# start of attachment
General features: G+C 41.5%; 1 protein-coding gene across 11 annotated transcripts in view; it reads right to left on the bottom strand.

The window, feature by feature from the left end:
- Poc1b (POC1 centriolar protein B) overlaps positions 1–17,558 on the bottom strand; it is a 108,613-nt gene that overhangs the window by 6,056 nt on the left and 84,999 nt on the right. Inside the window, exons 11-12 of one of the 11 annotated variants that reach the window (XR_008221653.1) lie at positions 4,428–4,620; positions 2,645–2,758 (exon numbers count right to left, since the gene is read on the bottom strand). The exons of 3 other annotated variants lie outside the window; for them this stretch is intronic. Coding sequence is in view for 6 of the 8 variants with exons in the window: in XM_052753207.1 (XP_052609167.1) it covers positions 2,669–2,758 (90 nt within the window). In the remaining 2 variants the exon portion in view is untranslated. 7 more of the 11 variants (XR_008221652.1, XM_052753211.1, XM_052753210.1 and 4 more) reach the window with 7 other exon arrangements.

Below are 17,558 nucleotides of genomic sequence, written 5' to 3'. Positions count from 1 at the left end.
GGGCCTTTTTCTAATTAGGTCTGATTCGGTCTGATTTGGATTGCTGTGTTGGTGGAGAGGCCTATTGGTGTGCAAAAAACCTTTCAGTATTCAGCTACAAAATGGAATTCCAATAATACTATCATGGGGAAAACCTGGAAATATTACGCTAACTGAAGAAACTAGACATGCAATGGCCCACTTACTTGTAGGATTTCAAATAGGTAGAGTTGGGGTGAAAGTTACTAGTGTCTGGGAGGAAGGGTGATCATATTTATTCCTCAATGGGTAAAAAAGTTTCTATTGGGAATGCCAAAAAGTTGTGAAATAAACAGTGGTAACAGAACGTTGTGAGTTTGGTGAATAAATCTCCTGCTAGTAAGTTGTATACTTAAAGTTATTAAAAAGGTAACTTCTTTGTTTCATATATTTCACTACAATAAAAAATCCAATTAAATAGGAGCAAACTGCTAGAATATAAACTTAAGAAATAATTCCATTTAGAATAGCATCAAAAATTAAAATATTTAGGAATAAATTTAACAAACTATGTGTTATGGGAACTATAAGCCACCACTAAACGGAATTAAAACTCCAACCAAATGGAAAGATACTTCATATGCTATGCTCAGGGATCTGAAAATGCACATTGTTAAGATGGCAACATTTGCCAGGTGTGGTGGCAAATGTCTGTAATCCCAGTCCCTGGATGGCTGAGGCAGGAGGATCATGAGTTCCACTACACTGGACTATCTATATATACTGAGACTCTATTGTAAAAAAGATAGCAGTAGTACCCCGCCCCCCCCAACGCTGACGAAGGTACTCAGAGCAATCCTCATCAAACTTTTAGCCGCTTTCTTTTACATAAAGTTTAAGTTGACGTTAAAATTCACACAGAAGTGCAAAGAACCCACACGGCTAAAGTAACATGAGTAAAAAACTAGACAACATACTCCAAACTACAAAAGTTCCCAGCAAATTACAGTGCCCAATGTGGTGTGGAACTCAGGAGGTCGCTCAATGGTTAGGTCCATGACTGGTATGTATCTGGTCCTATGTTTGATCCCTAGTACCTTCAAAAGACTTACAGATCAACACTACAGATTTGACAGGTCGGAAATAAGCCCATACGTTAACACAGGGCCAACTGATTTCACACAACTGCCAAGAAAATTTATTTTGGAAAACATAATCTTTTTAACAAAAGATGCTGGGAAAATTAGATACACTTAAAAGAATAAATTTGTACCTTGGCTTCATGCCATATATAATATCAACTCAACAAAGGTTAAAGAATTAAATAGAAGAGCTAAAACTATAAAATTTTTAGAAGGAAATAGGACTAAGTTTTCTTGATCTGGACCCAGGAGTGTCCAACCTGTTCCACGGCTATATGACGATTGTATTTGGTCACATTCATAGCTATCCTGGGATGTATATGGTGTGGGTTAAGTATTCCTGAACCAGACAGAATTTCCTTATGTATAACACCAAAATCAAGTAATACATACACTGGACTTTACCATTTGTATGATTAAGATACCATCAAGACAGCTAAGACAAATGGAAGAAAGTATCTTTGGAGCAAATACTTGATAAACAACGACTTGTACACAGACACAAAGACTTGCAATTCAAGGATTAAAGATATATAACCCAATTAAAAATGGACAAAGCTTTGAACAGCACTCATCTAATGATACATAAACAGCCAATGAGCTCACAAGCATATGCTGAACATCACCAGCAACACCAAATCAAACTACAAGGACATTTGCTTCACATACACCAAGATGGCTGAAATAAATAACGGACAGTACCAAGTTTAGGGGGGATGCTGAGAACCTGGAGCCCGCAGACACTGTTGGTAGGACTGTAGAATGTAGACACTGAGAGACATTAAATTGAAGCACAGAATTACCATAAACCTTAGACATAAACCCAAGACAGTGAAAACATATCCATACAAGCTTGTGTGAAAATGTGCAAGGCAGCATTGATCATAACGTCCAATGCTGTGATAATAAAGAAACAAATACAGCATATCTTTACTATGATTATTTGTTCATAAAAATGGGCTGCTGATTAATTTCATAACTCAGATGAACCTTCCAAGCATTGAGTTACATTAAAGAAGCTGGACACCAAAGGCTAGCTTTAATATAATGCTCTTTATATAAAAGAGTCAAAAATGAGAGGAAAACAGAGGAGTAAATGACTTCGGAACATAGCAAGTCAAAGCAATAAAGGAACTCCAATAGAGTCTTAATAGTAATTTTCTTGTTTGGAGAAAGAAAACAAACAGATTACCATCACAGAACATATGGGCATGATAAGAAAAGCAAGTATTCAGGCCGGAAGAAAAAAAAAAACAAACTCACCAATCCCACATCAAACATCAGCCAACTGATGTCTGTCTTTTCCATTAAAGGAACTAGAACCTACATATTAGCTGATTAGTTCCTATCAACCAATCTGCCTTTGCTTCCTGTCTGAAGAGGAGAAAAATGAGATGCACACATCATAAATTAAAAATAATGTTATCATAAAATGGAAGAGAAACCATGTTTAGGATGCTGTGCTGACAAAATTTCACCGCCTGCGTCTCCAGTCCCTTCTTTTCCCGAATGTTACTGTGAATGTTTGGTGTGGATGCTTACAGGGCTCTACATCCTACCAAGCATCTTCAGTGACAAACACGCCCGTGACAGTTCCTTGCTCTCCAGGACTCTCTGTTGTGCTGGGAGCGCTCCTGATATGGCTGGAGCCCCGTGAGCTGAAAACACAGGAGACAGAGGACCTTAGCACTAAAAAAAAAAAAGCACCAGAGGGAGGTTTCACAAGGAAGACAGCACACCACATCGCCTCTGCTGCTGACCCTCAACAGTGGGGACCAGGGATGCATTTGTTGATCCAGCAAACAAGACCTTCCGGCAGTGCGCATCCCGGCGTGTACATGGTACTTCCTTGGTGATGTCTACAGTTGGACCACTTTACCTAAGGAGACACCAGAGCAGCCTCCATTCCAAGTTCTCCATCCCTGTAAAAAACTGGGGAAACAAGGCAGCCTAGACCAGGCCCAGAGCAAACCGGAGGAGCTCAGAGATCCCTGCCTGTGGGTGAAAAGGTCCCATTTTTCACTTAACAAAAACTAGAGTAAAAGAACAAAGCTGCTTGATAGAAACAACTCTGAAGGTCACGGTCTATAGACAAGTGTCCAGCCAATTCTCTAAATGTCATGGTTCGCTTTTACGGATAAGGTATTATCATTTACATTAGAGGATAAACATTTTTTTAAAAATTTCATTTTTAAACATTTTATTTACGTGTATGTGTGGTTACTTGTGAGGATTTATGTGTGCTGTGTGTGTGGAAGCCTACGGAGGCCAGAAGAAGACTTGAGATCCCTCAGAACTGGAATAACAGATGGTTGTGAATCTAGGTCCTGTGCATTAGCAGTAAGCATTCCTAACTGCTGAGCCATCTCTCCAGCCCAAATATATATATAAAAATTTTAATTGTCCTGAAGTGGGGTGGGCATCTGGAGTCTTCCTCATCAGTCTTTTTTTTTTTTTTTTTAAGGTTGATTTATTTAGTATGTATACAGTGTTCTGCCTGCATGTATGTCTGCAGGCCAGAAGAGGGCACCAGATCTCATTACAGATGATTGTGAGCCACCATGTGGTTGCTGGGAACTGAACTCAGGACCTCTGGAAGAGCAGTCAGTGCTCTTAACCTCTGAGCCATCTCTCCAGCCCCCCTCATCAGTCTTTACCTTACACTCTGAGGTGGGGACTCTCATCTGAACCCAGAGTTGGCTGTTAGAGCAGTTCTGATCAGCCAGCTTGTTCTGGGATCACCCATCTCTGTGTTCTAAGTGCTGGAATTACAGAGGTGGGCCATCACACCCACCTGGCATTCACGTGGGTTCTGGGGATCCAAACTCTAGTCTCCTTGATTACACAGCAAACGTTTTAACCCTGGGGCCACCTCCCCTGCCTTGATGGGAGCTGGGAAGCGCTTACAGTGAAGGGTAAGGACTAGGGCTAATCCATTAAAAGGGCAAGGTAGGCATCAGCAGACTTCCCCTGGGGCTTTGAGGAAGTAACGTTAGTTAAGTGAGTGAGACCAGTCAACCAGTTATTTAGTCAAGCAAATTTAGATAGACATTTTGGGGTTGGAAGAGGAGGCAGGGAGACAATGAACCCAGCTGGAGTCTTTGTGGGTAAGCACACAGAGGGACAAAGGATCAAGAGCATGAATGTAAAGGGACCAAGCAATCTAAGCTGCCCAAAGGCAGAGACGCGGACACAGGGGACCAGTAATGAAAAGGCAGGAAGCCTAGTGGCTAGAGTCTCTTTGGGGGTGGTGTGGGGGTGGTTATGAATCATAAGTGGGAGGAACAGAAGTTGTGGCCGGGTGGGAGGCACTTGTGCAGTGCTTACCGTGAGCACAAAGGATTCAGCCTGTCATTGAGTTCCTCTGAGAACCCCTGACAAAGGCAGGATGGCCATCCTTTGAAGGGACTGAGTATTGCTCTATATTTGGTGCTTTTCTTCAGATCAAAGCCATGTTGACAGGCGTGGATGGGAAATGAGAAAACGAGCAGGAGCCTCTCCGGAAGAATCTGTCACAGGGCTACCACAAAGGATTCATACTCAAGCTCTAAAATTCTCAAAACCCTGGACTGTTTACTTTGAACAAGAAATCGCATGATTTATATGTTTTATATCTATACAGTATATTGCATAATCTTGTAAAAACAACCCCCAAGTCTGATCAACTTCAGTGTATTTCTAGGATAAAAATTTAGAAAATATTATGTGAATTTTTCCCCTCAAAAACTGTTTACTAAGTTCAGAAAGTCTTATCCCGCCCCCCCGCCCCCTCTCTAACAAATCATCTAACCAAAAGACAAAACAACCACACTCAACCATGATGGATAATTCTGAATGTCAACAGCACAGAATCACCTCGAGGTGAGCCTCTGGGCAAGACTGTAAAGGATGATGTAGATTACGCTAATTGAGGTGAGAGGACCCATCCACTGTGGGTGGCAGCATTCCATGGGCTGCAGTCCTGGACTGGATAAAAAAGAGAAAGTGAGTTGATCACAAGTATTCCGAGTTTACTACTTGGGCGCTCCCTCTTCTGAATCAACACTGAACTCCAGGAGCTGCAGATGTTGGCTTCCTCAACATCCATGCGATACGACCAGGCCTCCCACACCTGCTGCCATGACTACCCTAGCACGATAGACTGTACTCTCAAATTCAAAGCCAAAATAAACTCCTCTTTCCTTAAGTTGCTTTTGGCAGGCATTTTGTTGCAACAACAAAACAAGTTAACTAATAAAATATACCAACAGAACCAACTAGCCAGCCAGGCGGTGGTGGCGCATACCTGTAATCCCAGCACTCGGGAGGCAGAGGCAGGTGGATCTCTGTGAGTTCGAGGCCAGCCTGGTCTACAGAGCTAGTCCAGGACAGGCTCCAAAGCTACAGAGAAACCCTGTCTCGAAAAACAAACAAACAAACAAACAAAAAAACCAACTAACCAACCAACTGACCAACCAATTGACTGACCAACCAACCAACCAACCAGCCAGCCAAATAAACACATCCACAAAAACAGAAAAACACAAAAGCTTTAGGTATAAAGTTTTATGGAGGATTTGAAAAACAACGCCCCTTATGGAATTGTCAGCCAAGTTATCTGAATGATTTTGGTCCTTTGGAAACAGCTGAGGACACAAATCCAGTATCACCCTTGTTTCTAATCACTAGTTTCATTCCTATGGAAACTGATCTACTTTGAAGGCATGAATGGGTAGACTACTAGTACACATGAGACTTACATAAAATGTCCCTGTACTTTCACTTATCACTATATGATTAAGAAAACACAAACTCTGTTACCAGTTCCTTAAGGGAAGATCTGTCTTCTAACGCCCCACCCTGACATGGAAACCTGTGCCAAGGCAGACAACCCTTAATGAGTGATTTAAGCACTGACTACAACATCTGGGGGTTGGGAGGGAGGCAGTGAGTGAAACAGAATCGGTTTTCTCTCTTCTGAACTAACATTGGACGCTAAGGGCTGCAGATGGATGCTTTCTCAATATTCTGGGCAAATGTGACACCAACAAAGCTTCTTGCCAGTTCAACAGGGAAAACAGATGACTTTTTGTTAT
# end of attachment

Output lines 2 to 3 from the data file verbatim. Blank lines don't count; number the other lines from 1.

The window, feature by feature from the left end:
- Poc1b (POC1 centriolar protein B) overlaps positions 1–17,558 on the bottom strand; it is a 108,613-nt gene that overhangs the window by 6,056 nt on the left and 84,999 nt on the right. Inside the window, exons 11-12 of one of the 11 annotated variants that reach the window (XR_008221653.1) lie at positions 4,428–4,620; positions 2,645–2,758 (exon numbers count right to left, since the gene is read on the bottom strand). The exons of 3 other annotated variants lie outside the window; for them this stretch is intronic. Coding sequence is in view for 6 of the 8 variants with exons in the window: in XM_052753207.1 (XP_052609167.1) it covers positions 2,669–2,758 (90 nt within the window). In the remaining 2 variants the exon portion in view is untranslated. 7 more of the 11 variants (XR_008221652.1, XM_052753211.1, XM_052753210.1 and 4 more) reach the window with 7 other exon arrangements.